The adoption of technology, more specifically EMRs and clinical decision support systems, is critical for reducing healthcare costs, improving quality and supporting clinicians in their increasingly complex roles. It’s naïve to think, however, that we will achieve these outcomes by adding more technology and more tasks to the clinician’s work flow. Technology adoption cannot happen at the expense of providing top-notch clinical care. After all, one of the tenets of medicine is “first do no harm.”
Clinicians do need support when and where it matters most — the exam room. Clinicians need simple, clinically smart solutions that capture the complete clinical picture in real time without changing or adding to the work flow. Every added piece of technology needs to work in harmony to enhance patient care and improve outcomes.
Two related issues driving physician pushback of EMR adoption include usability concerns and work flow disruption. Time spent looking at a computer is time not spent engaging a patient face to face. The Journal of General Internal Medicine article “Primary care physicians’ use of an electronic medical record system: a cognitive task analysis” reported that using EMRs increases physicians’ average screen gaze time by more than 100%, rising from 25% to 55% of consultation time, inevitably resulting in less eye contact and less meaningful conversation with the patient.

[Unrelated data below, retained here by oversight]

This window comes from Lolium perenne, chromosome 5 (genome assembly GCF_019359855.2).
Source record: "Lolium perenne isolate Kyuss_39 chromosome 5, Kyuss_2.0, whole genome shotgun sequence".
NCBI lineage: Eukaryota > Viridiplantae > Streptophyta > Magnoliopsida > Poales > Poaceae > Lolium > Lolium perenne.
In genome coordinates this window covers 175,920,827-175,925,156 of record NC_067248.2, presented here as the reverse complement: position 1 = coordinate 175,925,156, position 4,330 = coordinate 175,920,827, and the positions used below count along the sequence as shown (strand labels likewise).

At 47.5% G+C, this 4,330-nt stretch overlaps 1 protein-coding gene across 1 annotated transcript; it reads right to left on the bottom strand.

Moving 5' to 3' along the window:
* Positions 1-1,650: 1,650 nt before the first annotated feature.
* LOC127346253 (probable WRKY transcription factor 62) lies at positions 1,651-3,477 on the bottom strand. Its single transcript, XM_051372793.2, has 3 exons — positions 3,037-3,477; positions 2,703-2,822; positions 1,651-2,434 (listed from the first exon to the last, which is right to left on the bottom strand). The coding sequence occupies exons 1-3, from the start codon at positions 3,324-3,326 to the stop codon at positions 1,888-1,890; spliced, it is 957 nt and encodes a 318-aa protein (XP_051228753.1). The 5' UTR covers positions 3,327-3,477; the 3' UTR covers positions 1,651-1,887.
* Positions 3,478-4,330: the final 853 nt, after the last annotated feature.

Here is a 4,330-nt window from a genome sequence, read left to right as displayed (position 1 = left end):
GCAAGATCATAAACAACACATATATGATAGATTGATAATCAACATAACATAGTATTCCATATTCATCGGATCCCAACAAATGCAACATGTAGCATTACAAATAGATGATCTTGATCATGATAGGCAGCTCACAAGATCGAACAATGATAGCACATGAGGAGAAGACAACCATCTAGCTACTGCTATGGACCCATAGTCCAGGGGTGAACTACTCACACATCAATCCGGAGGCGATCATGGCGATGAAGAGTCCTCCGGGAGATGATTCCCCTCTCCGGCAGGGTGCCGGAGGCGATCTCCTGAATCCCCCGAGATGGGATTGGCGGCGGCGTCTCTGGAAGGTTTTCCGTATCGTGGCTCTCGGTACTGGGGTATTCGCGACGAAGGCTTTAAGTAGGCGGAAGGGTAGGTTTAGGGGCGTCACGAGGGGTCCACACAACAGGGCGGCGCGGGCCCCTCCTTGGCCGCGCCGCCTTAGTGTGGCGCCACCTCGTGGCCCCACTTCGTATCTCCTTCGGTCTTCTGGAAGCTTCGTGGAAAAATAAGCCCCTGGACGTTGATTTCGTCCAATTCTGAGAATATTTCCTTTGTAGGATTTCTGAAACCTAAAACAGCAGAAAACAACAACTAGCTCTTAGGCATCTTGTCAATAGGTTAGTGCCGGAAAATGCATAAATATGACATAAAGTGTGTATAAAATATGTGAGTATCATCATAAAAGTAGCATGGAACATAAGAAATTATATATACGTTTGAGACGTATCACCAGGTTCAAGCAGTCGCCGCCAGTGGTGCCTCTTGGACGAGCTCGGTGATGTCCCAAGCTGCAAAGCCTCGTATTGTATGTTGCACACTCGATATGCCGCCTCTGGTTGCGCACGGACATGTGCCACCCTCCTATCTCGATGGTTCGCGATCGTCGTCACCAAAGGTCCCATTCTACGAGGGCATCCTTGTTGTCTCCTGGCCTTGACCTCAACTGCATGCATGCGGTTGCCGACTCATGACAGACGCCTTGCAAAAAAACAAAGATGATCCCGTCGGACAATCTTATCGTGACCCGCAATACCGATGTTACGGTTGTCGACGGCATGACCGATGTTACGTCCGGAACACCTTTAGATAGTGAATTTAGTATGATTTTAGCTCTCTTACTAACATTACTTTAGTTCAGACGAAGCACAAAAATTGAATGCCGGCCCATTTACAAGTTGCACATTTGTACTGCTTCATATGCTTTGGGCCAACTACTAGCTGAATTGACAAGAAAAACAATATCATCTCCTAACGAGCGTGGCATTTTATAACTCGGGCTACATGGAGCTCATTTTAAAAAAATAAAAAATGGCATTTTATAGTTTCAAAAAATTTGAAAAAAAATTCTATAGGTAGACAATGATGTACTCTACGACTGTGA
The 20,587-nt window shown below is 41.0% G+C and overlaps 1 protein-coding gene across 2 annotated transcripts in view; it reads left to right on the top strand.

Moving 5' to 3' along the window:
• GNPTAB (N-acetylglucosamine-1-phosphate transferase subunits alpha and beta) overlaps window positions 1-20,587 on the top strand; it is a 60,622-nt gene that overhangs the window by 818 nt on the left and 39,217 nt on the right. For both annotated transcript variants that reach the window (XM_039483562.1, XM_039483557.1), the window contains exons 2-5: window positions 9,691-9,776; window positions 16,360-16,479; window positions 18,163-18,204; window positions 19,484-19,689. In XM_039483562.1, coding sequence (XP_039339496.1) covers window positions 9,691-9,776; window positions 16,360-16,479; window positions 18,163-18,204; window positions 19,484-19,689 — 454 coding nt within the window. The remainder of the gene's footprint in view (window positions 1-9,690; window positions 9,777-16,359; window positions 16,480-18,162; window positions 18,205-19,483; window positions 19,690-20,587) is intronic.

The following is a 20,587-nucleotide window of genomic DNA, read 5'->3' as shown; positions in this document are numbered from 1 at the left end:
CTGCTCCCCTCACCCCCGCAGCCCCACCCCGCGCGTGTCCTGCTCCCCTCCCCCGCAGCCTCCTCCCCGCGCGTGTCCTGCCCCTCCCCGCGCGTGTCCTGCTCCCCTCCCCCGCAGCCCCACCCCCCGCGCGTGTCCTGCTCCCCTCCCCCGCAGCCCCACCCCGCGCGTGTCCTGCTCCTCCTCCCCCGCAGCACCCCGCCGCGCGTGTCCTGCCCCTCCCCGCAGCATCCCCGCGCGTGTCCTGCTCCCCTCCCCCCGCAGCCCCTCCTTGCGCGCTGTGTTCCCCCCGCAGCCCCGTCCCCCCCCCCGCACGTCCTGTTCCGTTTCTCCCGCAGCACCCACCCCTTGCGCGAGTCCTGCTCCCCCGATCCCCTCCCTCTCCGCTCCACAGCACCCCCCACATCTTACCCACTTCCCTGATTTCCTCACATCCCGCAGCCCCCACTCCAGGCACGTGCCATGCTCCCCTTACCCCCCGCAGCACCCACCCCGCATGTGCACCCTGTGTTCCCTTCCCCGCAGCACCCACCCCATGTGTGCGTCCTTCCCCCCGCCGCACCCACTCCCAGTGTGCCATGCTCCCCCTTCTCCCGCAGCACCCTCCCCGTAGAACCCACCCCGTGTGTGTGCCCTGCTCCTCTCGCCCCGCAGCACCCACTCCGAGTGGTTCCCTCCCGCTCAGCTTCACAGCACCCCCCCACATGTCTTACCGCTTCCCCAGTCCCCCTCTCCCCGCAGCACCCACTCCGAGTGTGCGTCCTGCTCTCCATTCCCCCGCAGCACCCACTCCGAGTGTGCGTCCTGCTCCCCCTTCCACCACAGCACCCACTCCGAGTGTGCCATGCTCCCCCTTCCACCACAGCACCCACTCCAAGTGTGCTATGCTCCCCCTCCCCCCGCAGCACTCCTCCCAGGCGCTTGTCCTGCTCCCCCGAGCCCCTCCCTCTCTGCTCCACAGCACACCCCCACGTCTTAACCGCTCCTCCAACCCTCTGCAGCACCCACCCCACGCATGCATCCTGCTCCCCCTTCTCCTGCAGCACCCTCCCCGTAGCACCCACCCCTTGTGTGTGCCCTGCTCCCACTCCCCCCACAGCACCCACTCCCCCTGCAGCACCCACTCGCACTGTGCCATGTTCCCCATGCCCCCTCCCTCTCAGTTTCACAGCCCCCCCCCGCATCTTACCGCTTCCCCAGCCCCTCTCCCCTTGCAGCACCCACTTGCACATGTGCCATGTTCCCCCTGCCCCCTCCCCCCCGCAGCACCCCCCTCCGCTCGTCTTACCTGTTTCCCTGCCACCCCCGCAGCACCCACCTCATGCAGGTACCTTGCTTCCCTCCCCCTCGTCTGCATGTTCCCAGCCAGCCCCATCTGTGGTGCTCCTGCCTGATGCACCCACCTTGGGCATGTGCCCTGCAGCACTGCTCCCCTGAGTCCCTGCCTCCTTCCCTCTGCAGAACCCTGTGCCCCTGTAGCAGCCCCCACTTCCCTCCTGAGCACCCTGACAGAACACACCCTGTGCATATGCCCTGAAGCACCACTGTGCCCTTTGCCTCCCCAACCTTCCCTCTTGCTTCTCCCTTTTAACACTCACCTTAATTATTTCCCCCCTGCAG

Clinicians have long-established work flows that often include documenting patient encounters in free text. While EMRs allow free-text notes, only the data residing in structured fields is available for analysis. The way for clinical decision-support tools to be effective is by bringing alerts to physicians and providers in their existing course of action at the point of care, or when they enter both structured and free-text notes. By receiving prompts while the clinician is with the patient in the exam room, physicians and other healthcare providers may alter treatments and courses of care to reduce variances and drive improved outcomes.
A New England Journal of Medicine column, titled “Off the Record — Avoiding the Pitfalls of Going Electronic,” warns that structured text fields, namely drop-down menus and discrete data fields lead physicians “to ask restrictive questions rather than engaging in a narrative-based, open-ended dialogue,” which can be “key to making the correct diagnosis and to understanding which treatment best fits a patient’s beliefs and needs.”
The same is true of a robust clinical decision support tool. To be truly effective, a guidance tool must offer prompts based on the complete clinical picture of a patient, comprised of information recorded by a physician’s structured and narrative notes.
Is your health organization taking measures to analyze free-text notes of clinicians?
What have been your biggest pain points associated with this approach?
Dan Neuwirth is President and CEO of MedCPU Americas.
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